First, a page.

Ossining (village), New York

Ossining /ˈɒsɪnɪŋ/ is a village in Westchester County, New York, United States. The population was 25,060 at the 2010 census. As a village, it is located in the town of Ossining.

Ossining, New York

Sing Sing
Downtown Ossining Historic District
Location of Ossining (village), New York
Location of Ossining (village), New York
Coordinates: 41°9′55″N 73°51′24″W / 41.16528°N 73.85667°W / 41.16528; -73.85667Coordinates: 41°9′55″N 73°51′24″W / 41.16528°N 73.85667°W / 41.16528; -73.85667
CountryUnited States
StateNew York
RegionHudson Valley
CountyWestchester
TownOssining
Incorporated1813
Government
 • TypeCouncil–manager
 • MayorVictoria Gearity
 • Village managerKaren D'Attore
Area
 • Total6.3 sq mi (16.4 km2)
 • Land3.2 sq mi (8.3 km2)
 • Water3.1 sq mi (8.1 km2)
Elevation
161 ft (49 m)
Population
 (2010)
 • Total25,060
 • Demonym
Ossinaut
Time zoneUTC−5 (Eastern (EST))
 • Summer (DST)UTC−4 (EDT)
ZIP Code
10562
Area code(s)914
FIPS code36-55530
GNIS feature ID0959520
WebsiteOfficial website

GeographyEdit

Ossining borders the eastern shores of the widest part of the Hudson River.

According to the United States Census Bureau, the village has a total area of 6.3 square miles (16.4 km2), of which, 3.2 square miles (8.3 km2) of it is land and 3.1 square miles (8.1 km2) of it (49.37%) is water.

DemographicsEdit

Census Pop.
18605,345
18704,696−12.1%
18806,57840.1%
18909,35242.2%
19007,939−15.1%
191011,48044.6%
192010,739−6.5%
193015,24141.9%
194015,9965.0%
195016,0980.6%
196018,66215.9%
197021,65916.1%
198020,196−6.8%
199022,58211.8%
200024,0106.3%
201025,0604.4%
Est. 201824,998[1]−0.2%
U.S. Decennial Census[2]

As of the 2010 United States Census, there were 25,060 people living in the village. The racial makeup of the village was 37.1% White, 15.6% Black, 0.1% Native American, 4.2% Asian, <0.1% Pacific Islander, 0.4% from some other race and 1.3% from two or more races. 41.4% were Hispanic or Latino of any race.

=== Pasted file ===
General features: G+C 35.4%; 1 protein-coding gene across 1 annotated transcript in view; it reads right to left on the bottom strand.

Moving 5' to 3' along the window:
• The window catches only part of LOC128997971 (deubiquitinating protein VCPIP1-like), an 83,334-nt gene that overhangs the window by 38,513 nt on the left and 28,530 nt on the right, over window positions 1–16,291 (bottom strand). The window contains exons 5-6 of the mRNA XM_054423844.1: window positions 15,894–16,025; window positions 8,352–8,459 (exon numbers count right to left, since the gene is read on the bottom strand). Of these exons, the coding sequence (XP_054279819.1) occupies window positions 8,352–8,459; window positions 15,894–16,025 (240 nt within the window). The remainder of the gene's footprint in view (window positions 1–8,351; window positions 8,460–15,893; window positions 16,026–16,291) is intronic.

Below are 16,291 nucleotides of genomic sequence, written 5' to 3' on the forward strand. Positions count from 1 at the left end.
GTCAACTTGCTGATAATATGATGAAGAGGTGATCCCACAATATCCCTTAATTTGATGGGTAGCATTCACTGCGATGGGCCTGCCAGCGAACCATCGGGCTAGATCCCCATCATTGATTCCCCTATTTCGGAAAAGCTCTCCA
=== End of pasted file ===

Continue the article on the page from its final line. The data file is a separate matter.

As of the census[3] of 2000, there were 24,010 people, 8,227 households, and 5,339 families living in the village. The population density was 7,464.8 people per square mile (2,879.0/km2). There were 8,515 housing units at an average density of 2,647.4 per square mile (1,021.0/km2). The racial makeup of the village was 60.5% White, 20.2% Black or African American, 0.2% Native American, 4.2% Asian, 0.0% Pacific Islander, 10.4% from other races, and 4.2% from two or more races. Hispanic or Latino of any race were 27.7% of the population.

There were 8,227 households out of which 30.7% had children under the age of 18 living with them, 47.0% were married couples living together, 12.9% had a female householder with no husband present, and 35.1% were non-families. Of all households 28.9% were made up of individuals and 9.6% had someone living alone who was 65 years of age or older. The average household size was 2.61 and the average family size was 3.17.

In the village, the population was spread out with 20.7% under the age of 18, 8.3% from 18 to 24, 39.1% from 25 to 44, 20.9% from 45 to 64, and 11.0% who were 65 years of age or older. The median age was 36 years. For every 100 females, there were 117.6 males. For every 100 females age 18 and over, there were 119.4 males.